This is the eighth tip from TargetSolutions’ special report, “Eight Great Tips for Training Your Crew,” a best practices guide. To view the entire report, please click here.

The past may predict the future, but that doesn’t mean firefighters can grow complacent. That’s dangerous. By instilling a culture of safety, personnel will have the right mindset. But how do you instill this culture? It may take time, but it’s possible through communication and training.

The first step is for leaders to promote safety from the top down. They need to make sure situational awareness is more than just words by walking the talk. Achieving successful outcomes during emergencies and remaining safe depends on an individual’s ability to interpret their environment through situational awareness. Simply put, firefighters need to be trained on what could go wrong.

Here are three critical areas to consider when creating a safety culture at your department:

360-Degree Size Ups: Make sure personnel know how to thoroughly conduct a 360-degree size-up during a fire. Make sure your department has a policy for the first arriving department to always conduct a size up. You would be surprised how many departments don’t demand this basic safety measure. The information gathered is critical to everyone’s safety. And during training, build a 360-degree size-up into every evolution.

Train for Safety: You have to crawl before you can walk and run. This is true for firefighter training as well. Making sure everyone has mastered basic movements of exercises before moving to advanced levels is critical to safety and effectiveness on the fireground. And just like anything else, firefighters get better with practice – so train your muscles by practicing proper techniques.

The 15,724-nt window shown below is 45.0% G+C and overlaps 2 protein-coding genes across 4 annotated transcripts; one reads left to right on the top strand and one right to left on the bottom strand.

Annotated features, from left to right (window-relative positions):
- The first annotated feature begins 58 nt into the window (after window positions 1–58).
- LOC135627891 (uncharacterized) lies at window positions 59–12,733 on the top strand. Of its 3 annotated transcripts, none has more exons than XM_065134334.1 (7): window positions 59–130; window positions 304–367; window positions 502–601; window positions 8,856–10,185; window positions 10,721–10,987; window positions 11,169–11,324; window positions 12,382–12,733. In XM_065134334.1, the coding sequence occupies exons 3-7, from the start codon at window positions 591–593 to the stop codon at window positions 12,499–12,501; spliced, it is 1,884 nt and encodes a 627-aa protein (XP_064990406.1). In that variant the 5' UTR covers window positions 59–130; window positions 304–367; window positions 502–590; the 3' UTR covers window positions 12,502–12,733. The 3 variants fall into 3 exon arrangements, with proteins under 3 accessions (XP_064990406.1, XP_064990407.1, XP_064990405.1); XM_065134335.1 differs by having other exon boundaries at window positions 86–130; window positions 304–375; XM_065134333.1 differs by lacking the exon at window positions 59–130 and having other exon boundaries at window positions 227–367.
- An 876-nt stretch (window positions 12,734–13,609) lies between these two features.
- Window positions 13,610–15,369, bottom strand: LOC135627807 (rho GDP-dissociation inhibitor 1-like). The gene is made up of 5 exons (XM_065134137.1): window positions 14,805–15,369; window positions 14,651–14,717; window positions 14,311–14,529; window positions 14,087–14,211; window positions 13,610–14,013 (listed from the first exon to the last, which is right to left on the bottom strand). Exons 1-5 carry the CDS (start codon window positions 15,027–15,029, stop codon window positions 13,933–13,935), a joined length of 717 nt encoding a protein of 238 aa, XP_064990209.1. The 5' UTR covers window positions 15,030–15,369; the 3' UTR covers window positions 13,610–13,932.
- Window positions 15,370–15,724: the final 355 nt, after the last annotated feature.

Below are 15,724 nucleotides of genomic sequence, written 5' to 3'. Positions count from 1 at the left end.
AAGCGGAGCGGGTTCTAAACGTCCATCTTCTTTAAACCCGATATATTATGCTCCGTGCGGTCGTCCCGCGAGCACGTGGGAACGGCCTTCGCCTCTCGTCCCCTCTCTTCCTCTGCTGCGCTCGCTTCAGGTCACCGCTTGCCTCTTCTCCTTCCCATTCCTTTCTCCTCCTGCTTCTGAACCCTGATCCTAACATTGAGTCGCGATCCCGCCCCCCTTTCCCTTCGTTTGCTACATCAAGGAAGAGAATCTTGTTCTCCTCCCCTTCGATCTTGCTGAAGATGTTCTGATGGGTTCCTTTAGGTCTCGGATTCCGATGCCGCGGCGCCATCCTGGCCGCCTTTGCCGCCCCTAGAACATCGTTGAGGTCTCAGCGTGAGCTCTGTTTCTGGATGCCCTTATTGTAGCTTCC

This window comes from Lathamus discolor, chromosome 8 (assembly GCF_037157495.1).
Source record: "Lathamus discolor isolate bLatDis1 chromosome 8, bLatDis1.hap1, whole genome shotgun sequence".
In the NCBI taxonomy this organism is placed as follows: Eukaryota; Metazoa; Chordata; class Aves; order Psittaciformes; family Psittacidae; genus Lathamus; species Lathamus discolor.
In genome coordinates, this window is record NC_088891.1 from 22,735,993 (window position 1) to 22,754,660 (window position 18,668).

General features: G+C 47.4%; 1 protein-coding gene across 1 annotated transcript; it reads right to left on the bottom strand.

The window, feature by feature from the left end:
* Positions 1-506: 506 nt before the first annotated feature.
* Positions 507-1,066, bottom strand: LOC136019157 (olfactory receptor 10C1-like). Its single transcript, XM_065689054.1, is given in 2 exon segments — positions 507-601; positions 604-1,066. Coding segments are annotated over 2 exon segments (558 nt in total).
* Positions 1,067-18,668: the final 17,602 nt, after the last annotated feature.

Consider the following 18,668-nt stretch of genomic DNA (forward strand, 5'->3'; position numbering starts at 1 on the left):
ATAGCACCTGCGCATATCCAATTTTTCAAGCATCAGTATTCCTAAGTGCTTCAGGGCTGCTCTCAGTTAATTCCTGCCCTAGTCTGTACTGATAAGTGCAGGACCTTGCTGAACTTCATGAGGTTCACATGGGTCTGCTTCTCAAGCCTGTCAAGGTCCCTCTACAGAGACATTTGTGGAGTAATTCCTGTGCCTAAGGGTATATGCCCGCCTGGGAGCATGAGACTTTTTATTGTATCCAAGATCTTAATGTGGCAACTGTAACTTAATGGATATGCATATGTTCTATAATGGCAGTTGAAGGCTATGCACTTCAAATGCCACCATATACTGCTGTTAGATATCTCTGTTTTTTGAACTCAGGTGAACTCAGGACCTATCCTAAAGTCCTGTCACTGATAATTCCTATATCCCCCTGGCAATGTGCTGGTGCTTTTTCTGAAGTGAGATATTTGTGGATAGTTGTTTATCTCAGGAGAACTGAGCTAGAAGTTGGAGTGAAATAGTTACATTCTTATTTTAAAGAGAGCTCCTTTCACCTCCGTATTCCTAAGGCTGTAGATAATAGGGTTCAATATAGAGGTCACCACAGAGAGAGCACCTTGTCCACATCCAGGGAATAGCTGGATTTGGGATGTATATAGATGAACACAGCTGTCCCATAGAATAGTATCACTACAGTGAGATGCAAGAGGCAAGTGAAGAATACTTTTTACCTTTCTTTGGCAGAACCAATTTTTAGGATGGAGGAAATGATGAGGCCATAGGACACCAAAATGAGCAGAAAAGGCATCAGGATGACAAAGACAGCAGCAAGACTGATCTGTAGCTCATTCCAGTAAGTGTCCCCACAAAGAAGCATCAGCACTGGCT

Put Your Life First: Yes, firefighters have taken an oath to protect their communities. But they need to make sure they don’t throw their life away in the process. As we all know, firefighting is an extremely dangerous job. But it can be performed with caution and sensibility. It’s important to know your own limitations. A building is replaceable. But lives are not replaceable. Too many firefighter deaths were preventable. It’s critical we understand what “no-go” conditions look like (building composition, smoke and fire conditions, etc.) and use caution.